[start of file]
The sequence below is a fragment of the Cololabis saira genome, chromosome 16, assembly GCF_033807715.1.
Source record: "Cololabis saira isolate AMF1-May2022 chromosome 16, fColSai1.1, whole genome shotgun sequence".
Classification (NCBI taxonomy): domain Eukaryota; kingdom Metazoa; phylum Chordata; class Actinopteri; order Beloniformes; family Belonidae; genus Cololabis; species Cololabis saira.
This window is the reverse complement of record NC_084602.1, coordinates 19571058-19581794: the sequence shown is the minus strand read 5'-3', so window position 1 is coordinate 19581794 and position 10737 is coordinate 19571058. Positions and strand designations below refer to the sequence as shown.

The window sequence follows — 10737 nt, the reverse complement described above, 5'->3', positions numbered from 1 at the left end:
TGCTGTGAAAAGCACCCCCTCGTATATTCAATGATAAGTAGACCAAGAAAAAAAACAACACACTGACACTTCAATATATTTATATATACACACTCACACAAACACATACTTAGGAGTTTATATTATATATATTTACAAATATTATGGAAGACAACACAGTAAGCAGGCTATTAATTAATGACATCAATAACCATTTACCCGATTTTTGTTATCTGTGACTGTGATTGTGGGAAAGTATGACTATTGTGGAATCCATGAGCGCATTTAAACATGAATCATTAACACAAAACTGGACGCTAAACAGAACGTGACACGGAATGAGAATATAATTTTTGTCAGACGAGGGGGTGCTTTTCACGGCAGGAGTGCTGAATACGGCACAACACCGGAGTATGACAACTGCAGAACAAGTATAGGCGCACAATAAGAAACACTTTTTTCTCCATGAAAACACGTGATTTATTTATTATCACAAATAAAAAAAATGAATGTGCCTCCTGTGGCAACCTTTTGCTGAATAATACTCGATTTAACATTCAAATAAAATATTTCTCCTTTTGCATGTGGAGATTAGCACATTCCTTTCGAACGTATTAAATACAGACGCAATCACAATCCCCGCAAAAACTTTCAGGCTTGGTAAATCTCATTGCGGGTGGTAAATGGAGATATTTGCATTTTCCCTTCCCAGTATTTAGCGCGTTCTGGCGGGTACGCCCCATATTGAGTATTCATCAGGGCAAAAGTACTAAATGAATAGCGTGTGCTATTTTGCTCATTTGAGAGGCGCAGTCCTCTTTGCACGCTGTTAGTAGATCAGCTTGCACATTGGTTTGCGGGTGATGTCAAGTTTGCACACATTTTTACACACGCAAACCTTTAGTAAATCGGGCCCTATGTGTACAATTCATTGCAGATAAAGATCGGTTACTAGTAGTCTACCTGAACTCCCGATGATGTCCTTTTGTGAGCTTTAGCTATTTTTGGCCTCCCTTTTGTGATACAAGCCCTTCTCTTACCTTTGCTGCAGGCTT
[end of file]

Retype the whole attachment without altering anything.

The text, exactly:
The sequence below is a fragment of the Cololabis saira genome, chromosome 16, assembly GCF_033807715.1.
Source record: "Cololabis saira isolate AMF1-May2022 chromosome 16, fColSai1.1, whole genome shotgun sequence".
Classification (NCBI taxonomy): domain Eukaryota; kingdom Metazoa; phylum Chordata; class Actinopteri; order Beloniformes; family Belonidae; genus Cololabis; species Cololabis saira.
This window is the reverse complement of record NC_084602.1, coordinates 19571058-19581794: the sequence shown is the minus strand read 5'-3', so window position 1 is coordinate 19581794 and position 10737 is coordinate 19571058. Positions and strand designations below refer to the sequence as shown.

The window sequence follows — 10737 nt, the reverse complement described above, 5'->3', positions numbered from 1 at the left end:
TGCTGTGAAAAGCACCCCCTCGTATATTCAATGATAAGTAGACCAAGAAAAAAAACAACACACTGACACTTCAATATATTTATATATACACACTCACACAAACACATACTTAGGAGTTTATATTATATATATTTACAAATATTATGGAAGACAACACAGTAAGCAGGCTATTAATTAATGACATCAATAACCATTTACCCGATTTTTGTTATCTGTGACTGTGATTGTGGGAAAGTATGACTATTGTGGAATCCATGAGCGCATTTAAACATGAATCATTAACACAAAACTGGACGCTAAACAGAACGTGACACGGAATGAGAATATAATTTTTGTCAGACGAGGGGGTGCTTTTCACGGCAGGAGTGCTGAATACGGCACAACACCGGAGTATGACAACTGCAGAACAAGTATAGGCGCACAATAAGAAACACTTTTTTCTCCATGAAAACACGTGATTTATTTATTATCACAAATAAAAAAAATGAATGTGCCTCCTGTGGCAACCTTTTGCTGAATAATACTCGATTTAACATTCAAATAAAATATTTCTCCTTTTGCATGTGGAGATTAGCACATTCCTTTCGAACGTATTAAATACAGACGCAATCACAATCCCCGCAAAAACTTTCAGGCTTGGTAAATCTCATTGCGGGTGGTAAATGGAGATATTTGCATTTTCCCTTCCCAGTATTTAGCGCGTTCTGGCGGGTACGCCCCATATTGAGTATTCATCAGGGCAAAAGTACTAAATGAATAGCGTGTGCTATTTTGCTCATTTGAGAGGCGCAGTCCTCTTTGCACGCTGTTAGTAGATCAGCTTGCACATTGGTTTGCGGGTGATGTCAAGTTTGCACACATTTTTACACACGCAAACCTTTAGTAAATCGGGCCCTATGTGTACAATTCATTGCAGATAAAGATCGGTTACTAGTAGTCTACCTGAACTCCCGATGATGTCCTTTTGTGAGCTTTAGCTATTTTTGGCCTCCCTTTTGTGATACAAGCCCTTCTCTTACCTTTGCTGCAGGCTT